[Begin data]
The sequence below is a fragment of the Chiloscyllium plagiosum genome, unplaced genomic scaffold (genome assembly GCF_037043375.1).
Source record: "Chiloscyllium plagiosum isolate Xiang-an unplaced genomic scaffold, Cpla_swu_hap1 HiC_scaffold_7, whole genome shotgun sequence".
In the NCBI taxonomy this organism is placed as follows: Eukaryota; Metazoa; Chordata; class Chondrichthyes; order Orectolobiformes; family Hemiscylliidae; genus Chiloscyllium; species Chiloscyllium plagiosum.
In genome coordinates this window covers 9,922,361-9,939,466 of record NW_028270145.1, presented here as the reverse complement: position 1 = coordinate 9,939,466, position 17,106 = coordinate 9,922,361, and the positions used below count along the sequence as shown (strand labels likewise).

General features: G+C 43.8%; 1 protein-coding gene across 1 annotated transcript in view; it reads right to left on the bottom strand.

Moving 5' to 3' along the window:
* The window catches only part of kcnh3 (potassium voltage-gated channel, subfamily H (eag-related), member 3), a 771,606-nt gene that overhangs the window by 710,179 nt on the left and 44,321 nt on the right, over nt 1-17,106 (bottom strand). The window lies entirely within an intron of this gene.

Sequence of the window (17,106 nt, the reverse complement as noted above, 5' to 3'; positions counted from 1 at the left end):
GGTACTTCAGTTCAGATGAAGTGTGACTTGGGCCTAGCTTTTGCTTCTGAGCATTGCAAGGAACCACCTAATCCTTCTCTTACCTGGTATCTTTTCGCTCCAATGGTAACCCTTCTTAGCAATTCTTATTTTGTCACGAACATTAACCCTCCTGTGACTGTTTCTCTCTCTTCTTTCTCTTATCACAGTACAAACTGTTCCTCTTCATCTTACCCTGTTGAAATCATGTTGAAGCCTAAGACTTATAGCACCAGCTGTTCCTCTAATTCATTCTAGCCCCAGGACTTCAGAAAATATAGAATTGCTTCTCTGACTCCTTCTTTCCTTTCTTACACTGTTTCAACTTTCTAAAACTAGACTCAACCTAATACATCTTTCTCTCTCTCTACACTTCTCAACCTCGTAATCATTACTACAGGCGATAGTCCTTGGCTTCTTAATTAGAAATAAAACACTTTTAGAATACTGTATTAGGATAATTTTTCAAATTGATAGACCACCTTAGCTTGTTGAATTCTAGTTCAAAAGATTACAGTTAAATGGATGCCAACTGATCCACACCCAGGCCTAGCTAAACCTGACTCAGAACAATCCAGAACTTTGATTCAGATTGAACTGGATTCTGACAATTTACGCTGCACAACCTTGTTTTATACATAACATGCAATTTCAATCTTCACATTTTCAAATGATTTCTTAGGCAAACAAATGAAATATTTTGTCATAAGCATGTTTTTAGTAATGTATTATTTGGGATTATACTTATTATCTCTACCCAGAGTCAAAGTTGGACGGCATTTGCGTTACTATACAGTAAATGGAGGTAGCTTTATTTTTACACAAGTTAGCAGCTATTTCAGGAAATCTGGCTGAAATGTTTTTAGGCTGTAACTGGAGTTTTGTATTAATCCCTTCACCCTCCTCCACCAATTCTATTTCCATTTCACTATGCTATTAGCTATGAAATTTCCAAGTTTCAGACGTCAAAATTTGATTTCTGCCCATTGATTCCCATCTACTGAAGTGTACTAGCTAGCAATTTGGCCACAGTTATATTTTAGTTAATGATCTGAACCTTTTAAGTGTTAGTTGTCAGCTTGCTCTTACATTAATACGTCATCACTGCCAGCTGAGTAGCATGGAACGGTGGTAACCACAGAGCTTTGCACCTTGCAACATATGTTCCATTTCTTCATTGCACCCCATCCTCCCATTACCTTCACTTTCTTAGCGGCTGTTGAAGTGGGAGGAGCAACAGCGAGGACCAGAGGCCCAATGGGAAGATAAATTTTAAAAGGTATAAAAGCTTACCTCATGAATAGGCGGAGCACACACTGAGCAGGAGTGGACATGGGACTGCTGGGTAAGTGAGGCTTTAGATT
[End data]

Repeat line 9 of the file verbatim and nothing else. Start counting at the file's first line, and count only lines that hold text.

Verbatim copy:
GGTACTTCAGTTCAGATGAAGTGTGACTTGGGCCTAGCTTTTGCTTCTGAGCATTGCAAGGAACCACCTAATCCTTCTCTTACCTGGTATCTTTTCGCTCCAATGGTAACCCTTCTTAGCAATTCTTATTTTGTCACGAACATTAACCCTCCTGTGACTGTTTCTCTCTCTTCTTTCTCTTATCACAGTACAAACTGTTCCTCTTCATCTTACCCTGTTGAAATCATGTTGAAGCCTAAGACTTATAGCACCAGCTGTTCCTCTAATTCATTCTAGCCCCAGGACTTCAGAAAATATAGAATTGCTTCTCTGACTCCTTCTTTCCTTTCTTACACTGTTTCAACTTTCTAAAACTAGACTCAACCTAATACATCTTTCTCTCTCTCTACACTTCTCAACCTCGTAATCATTACTACAGGCGATAGTCCTTGGCTTCTTAATTAGAAATAAAACACTTTTAGAATACTGTATTAGGATAATTTTTCAAATTGATAGACCACCTTAGCTTGTTGAATTCTAGTTCAAAAGATTACAGTTAAATGGATGCCAACTGATCCACACCCAGGCCTAGCTAAACCTGACTCAGAACAATCCAGAACTTTGATTCAGATTGAACTGGATTCTGACAATTTACGCTGCACAACCTTGTTTTATACATAACATGCAATTTCAATCTTCACATTTTCAAATGATTTCTTAGGCAAACAAATGAAATATTTTGTCATAAGCATGTTTTTAGTAATGTATTATTTGGGATTATACTTATTATCTCTACCCAGAGTCAAAGTTGGACGGCATTTGCGTTACTATACAGTAAATGGAGGTAGCTTTATTTTTACACAAGTTAGCAGCTATTTCAGGAAATCTGGCTGAAATGTTTTTAGGCTGTAACTGGAGTTTTGTATTAATCCCTTCACCCTCCTCCACCAATTCTATTTCCATTTCACTATGCTATTAGCTATGAAATTTCCAAGTTTCAGACGTCAAAATTTGATTTCTGCCCATTGATTCCCATCTACTGAAGTGTACTAGCTAGCAATTTGGCCACAGTTATATTTTAGTTAATGATCTGAACCTTTTAAGTGTTAGTTGTCAGCTTGCTCTTACATTAATACGTCATCACTGCCAGCTGAGTAGCATGGAACGGTGGTAACCACAGAGCTTTGCACCTTGCAACATATGTTCCATTTCTTCATTGCACCCCATCCTCCCATTACCTTCACTTTCTTAGCGGCTGTTGAAGTGGGAGGAGCAACAGCGAGGACCAGAGGCCCAATGGGAAGATAAATTTTAAAAGGTATAAAAGCTTACCTCATGAATAGGCGGAGCACACACTGAGCAGGAGTGGACATGGGACTGCTGGGTAAGTGAGGCTTTAGATT